On October 14, 2015, Masters Pharmaceutical, Inc. successfully persuaded the U.S. Circuit Court of Appeals for the District of Columbia to press pause on the Drug Enforcement Administration's (DEA) Order to revoke Masters’ Certificate of Registration. Almost exactly one month prior, on September 15, 2015, the DEA issued a sweeping decision that overturned the recommended decision of the agency's own Administrative Law Judge, and revoked Masters’ registration based in part on, what appear to be, new interpretations of what is required to be reported to the DEA as a suspicious order. But on the eve of the Final Order's effective date, the D.C. Circuit Court of Appeals granted Masters’ Emergency Motion for Stay Pending Review, thus stalling the effective date of the DEA’s Final Order and opening the door to the possibility that clarity from the Court is on the horizon.

In deciding stay motions, the court considers four factors: 1) whether the stay applicant has demonstrated a likelihood of success on the merits; 2) whether the applicant will be irreparably harmed in the absence of a stay; 3) whether the granting of a stay will substantially harm other interested parties; and 4) service to public interest. Masters’ articulation of its likelihood to succeed on the merits carries pertinent relevance for the broader distributor industry for two reasons: 1) it offers a discussion of duties that the DEA imposes on distributors which, according to Masters, exceed applicable regulations; and 2) it highlights the utility of releases from the DEA based on prior settlement agreements between a registrant and DEA.

As part of its four-part argument explaining why it was likely to succeed on the merits, Masters alleged that the DEA’s Final Order imposed duties on distributors that went beyond those outlined in applicable regulations. According to Masters, the Final Order held that “Masters had a duty to perform significant due diligence on its customers, avoid filing suspicious orders, and resolve (with documentation) all potential red flags of diversion at the pharmacy level.” This, Masters argued, stepped outside the scope of distributor compliance obligations under the Controlled Substances Act (CSA), which Masters recited to further bolster its claims.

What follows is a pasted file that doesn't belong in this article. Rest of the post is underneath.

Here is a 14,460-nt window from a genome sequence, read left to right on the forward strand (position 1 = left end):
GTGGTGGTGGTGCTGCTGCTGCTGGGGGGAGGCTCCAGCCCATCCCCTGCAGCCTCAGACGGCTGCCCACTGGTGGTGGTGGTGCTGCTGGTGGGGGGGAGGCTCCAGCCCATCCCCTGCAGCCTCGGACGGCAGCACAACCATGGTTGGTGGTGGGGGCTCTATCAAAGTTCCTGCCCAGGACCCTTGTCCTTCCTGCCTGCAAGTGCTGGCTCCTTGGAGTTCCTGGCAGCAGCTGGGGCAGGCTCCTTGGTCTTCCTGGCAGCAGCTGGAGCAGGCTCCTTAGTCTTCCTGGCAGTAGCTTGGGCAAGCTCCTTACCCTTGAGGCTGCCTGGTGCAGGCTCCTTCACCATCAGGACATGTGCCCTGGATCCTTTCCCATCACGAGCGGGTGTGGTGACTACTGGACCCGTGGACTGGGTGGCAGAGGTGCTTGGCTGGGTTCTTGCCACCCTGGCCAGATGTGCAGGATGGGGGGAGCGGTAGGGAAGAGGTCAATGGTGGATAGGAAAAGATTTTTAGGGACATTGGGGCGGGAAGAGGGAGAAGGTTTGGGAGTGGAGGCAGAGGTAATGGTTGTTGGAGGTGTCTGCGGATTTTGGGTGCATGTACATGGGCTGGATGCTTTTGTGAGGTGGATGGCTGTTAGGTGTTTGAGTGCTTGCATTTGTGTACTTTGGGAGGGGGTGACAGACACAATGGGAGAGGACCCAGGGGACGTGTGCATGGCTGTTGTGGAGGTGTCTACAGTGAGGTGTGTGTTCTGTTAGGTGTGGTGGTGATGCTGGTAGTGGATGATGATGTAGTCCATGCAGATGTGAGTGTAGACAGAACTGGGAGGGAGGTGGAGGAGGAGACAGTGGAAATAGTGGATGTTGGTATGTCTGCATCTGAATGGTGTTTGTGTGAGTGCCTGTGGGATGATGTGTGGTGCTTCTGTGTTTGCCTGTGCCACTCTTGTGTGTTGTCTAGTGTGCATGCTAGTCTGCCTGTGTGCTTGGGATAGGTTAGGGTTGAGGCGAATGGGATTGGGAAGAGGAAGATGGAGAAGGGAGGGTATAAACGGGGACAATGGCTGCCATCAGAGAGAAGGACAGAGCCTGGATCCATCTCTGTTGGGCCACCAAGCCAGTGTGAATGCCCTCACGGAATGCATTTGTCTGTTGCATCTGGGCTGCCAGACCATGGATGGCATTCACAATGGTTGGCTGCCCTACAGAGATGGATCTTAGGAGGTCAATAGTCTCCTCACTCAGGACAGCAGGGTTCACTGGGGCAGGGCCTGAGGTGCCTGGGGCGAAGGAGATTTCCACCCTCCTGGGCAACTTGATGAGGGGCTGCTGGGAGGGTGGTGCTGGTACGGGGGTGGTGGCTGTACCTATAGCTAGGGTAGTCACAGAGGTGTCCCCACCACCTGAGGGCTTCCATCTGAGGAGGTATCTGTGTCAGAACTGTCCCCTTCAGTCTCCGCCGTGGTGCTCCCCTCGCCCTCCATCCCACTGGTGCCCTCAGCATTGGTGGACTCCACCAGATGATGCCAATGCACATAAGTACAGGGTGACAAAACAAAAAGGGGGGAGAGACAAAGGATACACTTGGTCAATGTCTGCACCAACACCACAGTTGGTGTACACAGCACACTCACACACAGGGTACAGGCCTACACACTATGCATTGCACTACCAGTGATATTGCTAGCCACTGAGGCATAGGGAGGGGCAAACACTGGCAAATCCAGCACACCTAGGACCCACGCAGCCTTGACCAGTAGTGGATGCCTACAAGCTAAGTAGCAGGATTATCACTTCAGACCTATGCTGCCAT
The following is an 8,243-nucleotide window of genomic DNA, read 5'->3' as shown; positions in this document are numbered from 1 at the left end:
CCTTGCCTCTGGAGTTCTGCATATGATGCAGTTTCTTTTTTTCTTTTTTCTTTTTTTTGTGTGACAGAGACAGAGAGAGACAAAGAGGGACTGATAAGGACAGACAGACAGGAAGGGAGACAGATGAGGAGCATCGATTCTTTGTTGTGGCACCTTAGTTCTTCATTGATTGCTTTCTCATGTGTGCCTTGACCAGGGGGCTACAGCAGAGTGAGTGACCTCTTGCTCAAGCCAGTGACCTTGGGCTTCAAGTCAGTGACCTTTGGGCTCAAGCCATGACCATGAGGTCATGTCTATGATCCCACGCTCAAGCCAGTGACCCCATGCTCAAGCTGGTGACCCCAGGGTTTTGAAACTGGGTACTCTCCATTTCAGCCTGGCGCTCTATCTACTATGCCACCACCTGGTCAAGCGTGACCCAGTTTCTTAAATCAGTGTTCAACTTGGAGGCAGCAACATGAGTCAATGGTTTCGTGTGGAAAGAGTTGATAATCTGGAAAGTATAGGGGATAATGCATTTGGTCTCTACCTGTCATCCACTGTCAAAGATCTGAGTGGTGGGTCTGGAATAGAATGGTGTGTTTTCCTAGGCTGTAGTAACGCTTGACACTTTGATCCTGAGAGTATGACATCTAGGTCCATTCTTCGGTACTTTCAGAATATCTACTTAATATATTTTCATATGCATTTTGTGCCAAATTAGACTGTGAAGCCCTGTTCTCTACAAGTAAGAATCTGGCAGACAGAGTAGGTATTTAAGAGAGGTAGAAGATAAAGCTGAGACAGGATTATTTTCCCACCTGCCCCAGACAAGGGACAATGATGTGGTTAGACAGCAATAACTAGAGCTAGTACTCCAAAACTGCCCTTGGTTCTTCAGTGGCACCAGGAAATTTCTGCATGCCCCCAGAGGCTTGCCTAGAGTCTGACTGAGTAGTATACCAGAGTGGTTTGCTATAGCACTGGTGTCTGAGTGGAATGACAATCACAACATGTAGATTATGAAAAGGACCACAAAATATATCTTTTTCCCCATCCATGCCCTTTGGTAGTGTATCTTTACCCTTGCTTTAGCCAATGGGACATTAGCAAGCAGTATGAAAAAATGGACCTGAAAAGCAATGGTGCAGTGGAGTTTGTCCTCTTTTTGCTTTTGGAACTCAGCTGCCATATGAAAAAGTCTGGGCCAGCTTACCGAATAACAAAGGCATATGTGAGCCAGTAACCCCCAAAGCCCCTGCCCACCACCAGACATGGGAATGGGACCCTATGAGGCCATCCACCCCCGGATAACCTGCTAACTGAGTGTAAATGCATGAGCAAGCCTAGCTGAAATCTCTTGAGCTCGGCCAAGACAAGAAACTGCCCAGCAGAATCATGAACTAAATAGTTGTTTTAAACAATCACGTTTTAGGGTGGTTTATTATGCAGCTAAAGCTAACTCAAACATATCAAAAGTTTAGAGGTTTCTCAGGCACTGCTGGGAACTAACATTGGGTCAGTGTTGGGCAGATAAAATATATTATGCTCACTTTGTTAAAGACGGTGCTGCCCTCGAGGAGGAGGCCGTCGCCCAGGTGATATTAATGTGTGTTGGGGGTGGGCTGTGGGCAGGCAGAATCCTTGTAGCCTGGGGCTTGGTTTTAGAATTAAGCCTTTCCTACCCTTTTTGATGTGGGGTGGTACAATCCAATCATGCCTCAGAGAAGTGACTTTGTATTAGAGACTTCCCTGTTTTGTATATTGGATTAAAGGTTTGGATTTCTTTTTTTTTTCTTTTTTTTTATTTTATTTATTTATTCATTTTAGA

The DEA is required to consider whether a distributor maintains effective controls against the diversion of controlled substances into illegitimate channels when deciding whether revocation is appropriate (21 U.S.C. § 823[b][1], [e][1]). In determining whether a registrant maintains effective controls against diversion, the DEA must consider the requirements imposed under 21 C.F.R. §§ 1301.72-1301.76, which delineate the appropriate standards for the physical security controls and operating procedures. But Masters argued the DEA administrator went a step too far in holding that the specific steps distributors must follow in order to comply with the effective controls requirement also include a requirement to verify the legitimacy of each order deemed suspicious and/or avoid filling those suspicious orders. Instead, Masters interpreted the CSA and applicable DEA regulatory requirements to obligate a distributor 1) make a “good faith inquiry” into the validity of a customer’s DEA and state registration; and 2) operate a system to identify suspicious orders and inform the DEA of such orders.

Another distinguishing factor Masters presented in its four-part argument explaining why it was likely to succeed on the merits related to the 2009 Agreement which, Masters alleged, served as a complete release of prior administrative claims and liability. This point is pivotal to Masters’ fundamental argument because it criticizes the DEA administrator for considering information received and conduct performed by Masters prior to the 2009 Agreement. The functional utility of this Agreement, according to Masters, was to relieve and release Masters from liability for conduct prior to 2009.

Quoting the language of the administrator’s Final Order, Masters highlights the DEA administrator’s finding that Masters failed to acknowledge information obtained prior to 2009 and consequently failed to report hundreds of suspicious orders placed at seven pharmacies. Masters characterized this rationale as a breach of the terms of its 2009 Agreement. By relying on due diligence information gathered prior to 2009, the DEA administrator based, at least in-part, his ultimate holding on conduct from which Masters believed it had been released by the DEA in the 2009 agreement.

With the D.C. Court granting Masters’ Emergency Stay Pending Review the day before the revocation was to take effect, Masters retains its DEA registration, which it claimed was critical to maintaining access to the line of credit on which, according to Masters, its operation is predicated.

If the granting of a stay is a harbinger of Masters’ ultimate success, how far will the D.C. Circuit Court of Appeals go in addressing the numerous issues in this case? Did the DEA violate the APA and impose requirements on registrants without notice and comment rulemaking? Standing alone, is a registrant's failure to accept responsibility when faced with allegations a sufficient basis for revocation of a registration? Is a failure to abide by SOPs which call for conduct not required by regulations a basis for revocation? How far can the administrator go in re-assessing the facts of the case and making credibility determinations which are contrary to the ALJ's findings?